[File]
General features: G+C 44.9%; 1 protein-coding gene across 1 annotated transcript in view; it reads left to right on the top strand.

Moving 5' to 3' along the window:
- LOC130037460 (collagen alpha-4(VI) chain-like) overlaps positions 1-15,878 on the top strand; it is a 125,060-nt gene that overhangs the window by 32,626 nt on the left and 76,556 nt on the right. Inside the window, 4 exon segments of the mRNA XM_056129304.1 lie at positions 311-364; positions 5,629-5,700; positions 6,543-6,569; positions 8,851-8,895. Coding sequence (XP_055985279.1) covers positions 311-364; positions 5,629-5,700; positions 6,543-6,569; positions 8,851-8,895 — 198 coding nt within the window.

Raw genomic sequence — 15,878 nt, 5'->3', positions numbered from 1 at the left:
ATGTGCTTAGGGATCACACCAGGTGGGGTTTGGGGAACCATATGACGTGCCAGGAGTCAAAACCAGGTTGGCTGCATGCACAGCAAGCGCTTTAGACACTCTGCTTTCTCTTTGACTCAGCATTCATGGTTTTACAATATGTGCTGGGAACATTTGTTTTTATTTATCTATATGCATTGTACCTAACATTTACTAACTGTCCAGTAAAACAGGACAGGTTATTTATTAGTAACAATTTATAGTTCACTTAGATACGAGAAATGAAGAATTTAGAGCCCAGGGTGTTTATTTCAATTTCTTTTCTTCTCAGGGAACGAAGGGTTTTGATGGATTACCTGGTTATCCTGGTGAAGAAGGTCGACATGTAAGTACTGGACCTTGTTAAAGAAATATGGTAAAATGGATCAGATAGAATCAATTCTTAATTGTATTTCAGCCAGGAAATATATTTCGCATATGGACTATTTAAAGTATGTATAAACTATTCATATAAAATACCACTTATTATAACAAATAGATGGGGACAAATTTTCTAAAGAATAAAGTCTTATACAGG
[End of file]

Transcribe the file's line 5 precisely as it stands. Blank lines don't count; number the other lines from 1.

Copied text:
ATGTGCTTAGGGATCACACCAGGTGGGGTTTGGGGAACCATATGACGTGCCAGGAGTCAAAACCAGGTTGGCTGCATGCACAGCAAGCGCTTTAGACACTCTGCTTTCTCTTTGACTCAGCATTCATGGTTTTACAATATGTGCTGGGAACATTTGTTTTTATTTATCTATATGCATTGTACCTAACATTTACTAACTGTCCAGTAAAACAGGACAGGTTATTTATTAGTAACAATTTATAGTTCACTTAGATACGAGAAATGAAGAATTTAGAGCCCAGGGTGTTTATTTCAATTTCTTTTCTTCTCAGGGAACGAAGGGTTTTGATGGATTACCTGGTTATCCTGGTGAAGAAGGTCGACATGTAAGTACTGGACCTTGTTAAAGAAATATGGTAAAATGGATCAGATAGAATCAATTCTTAATTGTATTTCAGCCAGGAAATATATTTCGCATATGGACTATTTAAAGTATGTATAAACTATTCATATAAAATACCACTTATTATAACAAATAGATGGGGACAAATTTTCTAAAGAATAAAGTCTTATACAGG